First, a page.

Sunday, November 1, 2009


Dill has its origin in the southern Russia. andMediterranean region This herb belonging to the Apiaceae family is also extensively grown in Germany, England, and North America. It is aromatic and normally grows around 2 feet in height. Dill leaves are wispy and fernlike and have a pleasing, sweet taste. Like Fennel, it has many yellow flowers in umbels and feather-like leaves attached to the upright stalks. Dried Dill seeds are light brown in color and oval in shape, are similar in taste to Caraway, with a fragrant, sweet and citrusy flavor with a bitter undertone.

Though Dill is renowned for its culinary uses; its leaves, seeds and oils also provide medicinal benefits. Oil of Dill has been traditionally used to make Dill water which is an effective remedy to treat colic, gas and other stomach as well as digestion problems in infants. It also alleviates intestinal spasms and cramps. Dill seeds, when chewed, can eliminate bad breath. The plant also aids in cough, cold flu, cramps and flatulence. Dill is also considered anti-bacterial and helps protect against free radicals and carcinogens.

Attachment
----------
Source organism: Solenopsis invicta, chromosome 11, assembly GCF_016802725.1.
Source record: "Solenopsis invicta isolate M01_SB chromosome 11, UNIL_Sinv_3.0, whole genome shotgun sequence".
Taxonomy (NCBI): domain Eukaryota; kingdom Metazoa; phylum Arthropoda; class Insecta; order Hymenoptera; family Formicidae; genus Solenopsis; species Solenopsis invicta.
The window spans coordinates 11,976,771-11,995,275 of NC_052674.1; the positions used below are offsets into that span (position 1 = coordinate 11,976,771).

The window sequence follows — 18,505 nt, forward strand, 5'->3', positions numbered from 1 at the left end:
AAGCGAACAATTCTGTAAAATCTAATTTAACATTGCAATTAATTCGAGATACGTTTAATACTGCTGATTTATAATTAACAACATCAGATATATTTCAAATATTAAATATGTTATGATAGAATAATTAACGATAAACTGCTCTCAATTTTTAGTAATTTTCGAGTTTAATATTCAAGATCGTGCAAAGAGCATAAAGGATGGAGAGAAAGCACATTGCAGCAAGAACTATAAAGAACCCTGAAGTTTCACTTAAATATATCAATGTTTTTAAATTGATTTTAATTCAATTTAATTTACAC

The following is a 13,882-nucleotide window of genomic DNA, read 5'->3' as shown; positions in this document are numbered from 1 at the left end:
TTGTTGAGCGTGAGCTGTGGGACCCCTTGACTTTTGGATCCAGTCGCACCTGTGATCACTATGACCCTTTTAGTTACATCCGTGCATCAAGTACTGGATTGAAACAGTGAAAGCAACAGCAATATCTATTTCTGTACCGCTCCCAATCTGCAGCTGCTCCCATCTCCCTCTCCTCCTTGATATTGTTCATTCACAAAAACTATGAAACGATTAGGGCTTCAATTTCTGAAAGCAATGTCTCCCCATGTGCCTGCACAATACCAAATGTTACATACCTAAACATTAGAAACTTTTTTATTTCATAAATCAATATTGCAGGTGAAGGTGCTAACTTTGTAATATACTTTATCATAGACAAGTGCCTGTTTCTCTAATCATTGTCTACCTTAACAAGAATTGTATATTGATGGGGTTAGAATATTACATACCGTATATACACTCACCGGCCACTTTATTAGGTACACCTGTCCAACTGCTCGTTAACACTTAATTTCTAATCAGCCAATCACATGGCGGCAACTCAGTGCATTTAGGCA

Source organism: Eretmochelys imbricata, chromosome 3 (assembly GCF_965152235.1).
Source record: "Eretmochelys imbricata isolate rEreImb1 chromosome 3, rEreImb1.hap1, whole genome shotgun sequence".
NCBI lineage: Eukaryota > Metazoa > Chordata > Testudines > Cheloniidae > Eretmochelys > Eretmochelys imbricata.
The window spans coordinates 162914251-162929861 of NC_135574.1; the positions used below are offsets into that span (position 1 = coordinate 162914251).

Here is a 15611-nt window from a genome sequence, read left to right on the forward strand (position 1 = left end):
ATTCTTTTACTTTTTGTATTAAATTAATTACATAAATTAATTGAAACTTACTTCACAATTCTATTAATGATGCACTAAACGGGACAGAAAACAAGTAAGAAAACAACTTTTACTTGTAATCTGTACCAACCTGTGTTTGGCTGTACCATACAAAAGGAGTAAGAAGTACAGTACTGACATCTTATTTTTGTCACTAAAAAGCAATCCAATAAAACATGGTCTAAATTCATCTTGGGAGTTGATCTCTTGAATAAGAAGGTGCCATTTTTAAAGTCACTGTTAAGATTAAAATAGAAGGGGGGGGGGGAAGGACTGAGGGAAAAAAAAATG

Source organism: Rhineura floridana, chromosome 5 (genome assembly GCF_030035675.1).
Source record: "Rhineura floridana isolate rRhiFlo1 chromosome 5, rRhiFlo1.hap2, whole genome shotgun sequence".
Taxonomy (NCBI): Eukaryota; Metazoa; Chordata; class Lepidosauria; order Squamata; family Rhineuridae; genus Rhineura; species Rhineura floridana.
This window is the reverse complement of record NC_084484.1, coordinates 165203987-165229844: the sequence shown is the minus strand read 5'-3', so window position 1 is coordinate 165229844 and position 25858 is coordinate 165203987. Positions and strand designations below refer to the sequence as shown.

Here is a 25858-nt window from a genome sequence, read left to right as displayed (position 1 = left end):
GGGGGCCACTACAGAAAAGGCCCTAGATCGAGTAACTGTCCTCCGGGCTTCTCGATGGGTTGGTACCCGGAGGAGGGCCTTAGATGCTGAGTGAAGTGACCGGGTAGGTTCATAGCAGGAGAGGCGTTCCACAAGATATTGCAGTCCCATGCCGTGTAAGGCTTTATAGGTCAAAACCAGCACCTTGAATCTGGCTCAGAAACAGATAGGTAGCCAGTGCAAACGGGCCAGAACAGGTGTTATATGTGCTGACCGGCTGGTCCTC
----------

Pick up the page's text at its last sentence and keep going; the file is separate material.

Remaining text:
Nursing mothers who consume it regularly can have increased breast milk production and can pass on the nutritive benefits of dill to their breastfeeding children to help prevent colic.

Dill leaves and seeds are widely used as seasoning in a number of dishes. Dill seeds in particular are used extensively in Scandinavian and German cuisine. Young Dill leaves go very well with fish, particularly salmon and trout. Dill is also used for flavoring sauces and baked goods.

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